I think Hartosh's anger is more towards the fund-explosion in the publishing market, given the rising numbers of reading-English speakers in the Indian metropolis. My parents who were educated in English hardly had a habit a bit of looking out for new stuff being written. Good writing, in their heads, had to be written a century ago and had to be somewhat canonical. Dickens from the industrial England, Shorotchondro from late-colonial, caste-patriarchy-poverty-ridden Bengal and maybe Rushdie as the most modern name in the list of Good Writing. I was very excited reading Hartosh's article at first, and his irreverence is indeed contagious. A large chunk of writing coming out of the new publishing industry explosion is simply an economic phenomena. There is a market, there is marketing, there is enough raw material and a mechanism to channelise it, hence large number of finished products. The raw material, in my mind, is the large population Delhi/Bangalore/Calcutta public school youngsters, who THINK. And are the first in the generational line of English-speaking Indian gentry who can THINK for a LIVING. This is the kind of thing my parents warned me against. But it seems they were wrong, because they miscalculated the vast economic that were to take place on the metropolitan landscape in India. One does not need to get an engineering degree and join the ranks of the cyber-coolies who can’t THINK, to keep body, soul, medicine bill, school fees together. One can now be an INTELLECTUAL without worrying about daily bread. The curious darkside of this so-far-so-good story is that now there is a rank of the INTELLECTUAL. We multiply at a feverish pace in publishing houses, art shows, media companies, research thinktanks and social science departments in America. This is the consumerism of thinking.
It is not surprising, to dilute Hartosh’s tone of shock and awe, that a large number of such finished products should be mediocre. That is also not to ignore that a large chunk of anything written under the specifics of a time and place and very often, ‘conflict’ (be it holocaust, partition, sepoy mutiny or communal riots) are caught in the metaphors of the particular social and political theatres that produced the writing. And that needn't necessarily make them mediocre. So I have no grudges against the Adigas, Bapsi Sidhwas and Amitav Ghoshes on the theatre that they choose to stage their writing on. They are all speaking to the time and place they are entrenched in. It is a curious limitation of ‘literature’ that it comes out of and goes back into the mind that is equipped to think and articulate thinking in a coherent script (even if artificially scripted to be coherent to please the postmodern-wallahs) – a script that is mostly embedded in the material worlds of time and place that it comes out of. If the standard of literature is to lie in the measure of explicit communication of the most intricate of thoughts, then the Adiga and the Amitav Ghosh can be compared without bringing in what they write ‘about’, just as a Ghosh-Updike comparison may be possible. I read Rana Dasgupta’s Solo recently, and was somewhat let down by the lack of texture of the spatial moment. While an old-fashioned Rohinton Mistry (hackneyed as he is in the line of South Asia Emergency angst writers) could probably describe every crack on the staircase of the Parsi apartment block, Dasgupta fails to describe what is particularly ‘Sofia’ about his protagonists’ narrative. And hence, Sofia passes the reader by somewhat like the blonde-nymphette in the backseat of Sohail Khan’s car riding up the Alps.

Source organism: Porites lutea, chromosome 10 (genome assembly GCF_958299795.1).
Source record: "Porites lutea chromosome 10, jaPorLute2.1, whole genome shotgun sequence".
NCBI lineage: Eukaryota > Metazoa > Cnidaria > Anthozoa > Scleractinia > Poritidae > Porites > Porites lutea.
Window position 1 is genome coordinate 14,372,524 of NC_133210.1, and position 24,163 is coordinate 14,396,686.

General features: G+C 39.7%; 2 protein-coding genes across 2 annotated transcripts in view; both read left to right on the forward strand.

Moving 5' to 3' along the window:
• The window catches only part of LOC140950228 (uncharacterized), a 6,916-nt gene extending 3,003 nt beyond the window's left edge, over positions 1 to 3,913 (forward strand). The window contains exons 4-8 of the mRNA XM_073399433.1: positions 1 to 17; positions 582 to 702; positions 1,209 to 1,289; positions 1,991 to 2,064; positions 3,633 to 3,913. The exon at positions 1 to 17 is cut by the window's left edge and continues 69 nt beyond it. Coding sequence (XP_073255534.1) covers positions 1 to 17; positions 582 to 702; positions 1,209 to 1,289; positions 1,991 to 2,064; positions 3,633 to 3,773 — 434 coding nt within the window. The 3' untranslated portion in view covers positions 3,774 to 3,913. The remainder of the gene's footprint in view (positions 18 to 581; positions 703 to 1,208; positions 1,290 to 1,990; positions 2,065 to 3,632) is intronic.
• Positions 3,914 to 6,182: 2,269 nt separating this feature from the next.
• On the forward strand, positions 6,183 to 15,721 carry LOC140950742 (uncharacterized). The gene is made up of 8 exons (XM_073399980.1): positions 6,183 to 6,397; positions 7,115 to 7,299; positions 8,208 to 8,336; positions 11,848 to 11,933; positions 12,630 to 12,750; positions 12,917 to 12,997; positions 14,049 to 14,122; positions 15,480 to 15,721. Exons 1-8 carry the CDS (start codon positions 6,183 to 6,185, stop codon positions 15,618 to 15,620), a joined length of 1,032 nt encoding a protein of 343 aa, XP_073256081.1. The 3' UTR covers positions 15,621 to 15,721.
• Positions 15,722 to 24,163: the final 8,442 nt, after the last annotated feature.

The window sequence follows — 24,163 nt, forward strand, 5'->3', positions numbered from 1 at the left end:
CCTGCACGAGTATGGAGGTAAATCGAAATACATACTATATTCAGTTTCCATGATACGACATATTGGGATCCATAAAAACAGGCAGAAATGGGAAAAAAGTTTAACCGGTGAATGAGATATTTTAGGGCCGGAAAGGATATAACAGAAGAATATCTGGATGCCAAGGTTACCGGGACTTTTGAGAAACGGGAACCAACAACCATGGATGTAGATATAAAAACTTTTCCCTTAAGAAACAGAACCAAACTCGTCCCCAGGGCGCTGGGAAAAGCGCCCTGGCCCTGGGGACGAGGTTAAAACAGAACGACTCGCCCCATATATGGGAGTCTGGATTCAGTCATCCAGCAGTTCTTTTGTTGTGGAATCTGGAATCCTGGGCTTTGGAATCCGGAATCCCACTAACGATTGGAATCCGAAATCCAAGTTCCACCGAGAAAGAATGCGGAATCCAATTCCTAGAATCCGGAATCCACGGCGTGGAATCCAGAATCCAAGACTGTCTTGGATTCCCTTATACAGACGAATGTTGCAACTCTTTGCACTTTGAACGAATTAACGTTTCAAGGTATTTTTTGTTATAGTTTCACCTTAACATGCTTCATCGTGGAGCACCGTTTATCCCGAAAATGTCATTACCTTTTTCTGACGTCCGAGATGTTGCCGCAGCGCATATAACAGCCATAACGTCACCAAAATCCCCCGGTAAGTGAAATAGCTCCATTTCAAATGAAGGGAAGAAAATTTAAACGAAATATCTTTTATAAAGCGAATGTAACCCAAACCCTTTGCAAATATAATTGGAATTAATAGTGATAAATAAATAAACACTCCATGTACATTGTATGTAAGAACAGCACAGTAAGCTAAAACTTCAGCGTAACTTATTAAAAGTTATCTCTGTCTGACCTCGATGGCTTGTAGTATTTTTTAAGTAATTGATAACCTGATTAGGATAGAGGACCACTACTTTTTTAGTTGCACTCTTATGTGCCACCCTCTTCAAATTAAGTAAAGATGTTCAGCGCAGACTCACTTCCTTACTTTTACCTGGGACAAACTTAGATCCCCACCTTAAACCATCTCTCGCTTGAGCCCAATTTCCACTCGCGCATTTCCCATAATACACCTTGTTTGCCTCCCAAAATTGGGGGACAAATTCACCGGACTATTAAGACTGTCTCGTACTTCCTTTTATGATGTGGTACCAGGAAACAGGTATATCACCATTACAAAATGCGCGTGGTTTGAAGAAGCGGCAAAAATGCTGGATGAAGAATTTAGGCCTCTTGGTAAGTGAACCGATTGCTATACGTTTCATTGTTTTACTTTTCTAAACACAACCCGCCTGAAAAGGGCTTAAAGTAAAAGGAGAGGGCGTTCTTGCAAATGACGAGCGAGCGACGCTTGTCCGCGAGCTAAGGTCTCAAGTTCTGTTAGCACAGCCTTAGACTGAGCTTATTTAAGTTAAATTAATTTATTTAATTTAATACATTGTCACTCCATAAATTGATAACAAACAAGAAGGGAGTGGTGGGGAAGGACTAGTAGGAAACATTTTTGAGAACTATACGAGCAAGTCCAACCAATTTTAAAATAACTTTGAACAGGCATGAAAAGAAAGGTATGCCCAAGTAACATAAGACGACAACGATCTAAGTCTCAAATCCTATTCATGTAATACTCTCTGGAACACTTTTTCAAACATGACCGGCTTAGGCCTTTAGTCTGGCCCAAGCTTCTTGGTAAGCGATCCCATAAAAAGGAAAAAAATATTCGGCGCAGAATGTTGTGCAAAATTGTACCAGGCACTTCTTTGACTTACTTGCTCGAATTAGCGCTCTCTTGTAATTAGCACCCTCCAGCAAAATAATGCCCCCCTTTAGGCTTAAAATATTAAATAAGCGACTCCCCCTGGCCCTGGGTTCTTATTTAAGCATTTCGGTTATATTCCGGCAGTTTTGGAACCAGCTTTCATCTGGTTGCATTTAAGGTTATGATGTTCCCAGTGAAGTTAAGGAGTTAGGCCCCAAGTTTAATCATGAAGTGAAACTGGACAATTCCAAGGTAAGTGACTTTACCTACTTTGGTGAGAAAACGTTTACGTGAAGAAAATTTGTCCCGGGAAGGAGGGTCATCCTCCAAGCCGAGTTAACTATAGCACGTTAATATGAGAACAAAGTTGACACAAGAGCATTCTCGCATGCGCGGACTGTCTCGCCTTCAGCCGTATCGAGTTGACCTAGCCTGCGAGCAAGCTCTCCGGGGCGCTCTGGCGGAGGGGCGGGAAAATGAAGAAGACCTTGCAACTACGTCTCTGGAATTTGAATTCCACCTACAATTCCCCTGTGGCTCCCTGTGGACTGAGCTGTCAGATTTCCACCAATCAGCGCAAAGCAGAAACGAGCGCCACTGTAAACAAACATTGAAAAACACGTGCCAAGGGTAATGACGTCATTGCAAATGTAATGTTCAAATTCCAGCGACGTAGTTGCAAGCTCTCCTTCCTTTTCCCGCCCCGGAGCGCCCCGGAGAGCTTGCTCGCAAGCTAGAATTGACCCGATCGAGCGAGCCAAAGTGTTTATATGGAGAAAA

While applauding Hartosh on his eulogy of the little, unknown author who didn’t have the resources or ‘connections’ to move and shake the resource-bed that is Delhi, I must also caution Hartosh against the ills of romanticising the obscure and parochial. A lot of eulogised Bengali poetry from the 60s up until today rides on the power of the aesthetic of semi-urban nothingness. As an adolescent, I was a huge fan of poets like Joy Goswami who endlessly crafted the defeated yet fiery small-town woman jilted by the big-city boy. Clueing into the new urbane of small-town Bengali women who are aspiring to win television dance contests and frequenting health clubs, I am almost annoyed at Goswami’s endless investment in the poetics of feminine defeatism. So the new euphoria of shopping malls is our reality calling for a new poetique, as much as the new economy of writing-professionals call for new critique that goes beyond the categories of good and bad literature.